Spying on Ourselves
The 9/11 terrorist attacks on America have been used as an excuse for the introduction of all sorts of unnecessary and draconian laws in the US but I thought that New Zealand was relatively immune. Apparently not, because it appears now that the police have paid people to spy on various fairly innocuous groups here, ostensibly under the auspices of anti-terrorism laws introduced after 9/11.
A group within the New Zealand police called the “Special Investigation Group” was set up in 2004 to focus on terrorism threats to national security, and has been reportedly paying informants to spy on groups such as Greenpeace, animal rights campaigners, climate change campaigners, and Iraq war protesters.
I really don’t think these are the sort of people we would consider to be genuine threats to our national security. I know there are extreme elements in some of these groups who might resort to illegal tactics to make their point, but even then they could barely be described as terrorists.
Some people might suggest that we are better to err on the side of being too cautious rather than increase the chance that genuine terrorists go undetected, but is this really true? In my experience the sort of people who might tend to see nothing wrong with keeping a close eye on Greenpeace (for example) are also the ones who are complaining about too much government intervention in their own lives (although they often fail to come up with many specific practical examples). So they want the government to keep out of their lives but its OK for them to spy on others? This seems slightly hypocritical to me.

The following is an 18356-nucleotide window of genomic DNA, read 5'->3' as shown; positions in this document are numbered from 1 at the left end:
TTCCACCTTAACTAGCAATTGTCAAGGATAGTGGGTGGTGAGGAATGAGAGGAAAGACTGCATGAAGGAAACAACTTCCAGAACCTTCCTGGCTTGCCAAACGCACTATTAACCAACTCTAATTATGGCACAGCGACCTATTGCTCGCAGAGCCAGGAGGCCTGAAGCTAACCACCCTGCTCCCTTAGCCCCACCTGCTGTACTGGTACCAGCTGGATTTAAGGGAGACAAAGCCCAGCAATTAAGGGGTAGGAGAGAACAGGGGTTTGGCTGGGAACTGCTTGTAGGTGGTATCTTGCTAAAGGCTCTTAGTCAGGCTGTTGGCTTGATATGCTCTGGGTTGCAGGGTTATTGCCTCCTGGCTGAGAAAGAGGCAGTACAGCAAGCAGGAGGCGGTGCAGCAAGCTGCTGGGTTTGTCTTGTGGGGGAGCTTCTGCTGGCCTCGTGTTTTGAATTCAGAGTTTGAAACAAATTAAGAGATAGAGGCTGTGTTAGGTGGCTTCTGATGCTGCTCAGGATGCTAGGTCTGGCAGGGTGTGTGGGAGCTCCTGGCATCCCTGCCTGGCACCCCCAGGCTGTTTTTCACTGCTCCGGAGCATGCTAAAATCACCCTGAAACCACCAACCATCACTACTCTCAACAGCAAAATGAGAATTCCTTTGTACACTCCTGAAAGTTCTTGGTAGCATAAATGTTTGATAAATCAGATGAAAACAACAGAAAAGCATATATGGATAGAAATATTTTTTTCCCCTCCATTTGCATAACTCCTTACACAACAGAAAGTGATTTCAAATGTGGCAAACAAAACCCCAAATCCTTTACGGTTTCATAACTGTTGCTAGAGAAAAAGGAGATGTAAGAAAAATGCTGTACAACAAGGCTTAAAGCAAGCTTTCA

I would rather slightly increase the risk of terrorist attacks and live in a more free society than tighten controls on people to reduce the risk. The chance of a serious attack on a small country like New Zealand is surely quite small anyway. Would it not be appropriate to manage that small risk in as unobtrusive a way as possible? Well I guess you could say that secret spying, which probably went on for several years, is unobtrusive (at least until it was discovered) but that’s hardly the point!
The police have (rightly or wrongly) been the object of considerable criticism recently and this latest incident is hardly likely to improve the public’s opinion of them. In a free society (whatever that means) its important that the police are trusted, but being spied on just because you support a position which might be construed as being slightly controversial is no way to build trust!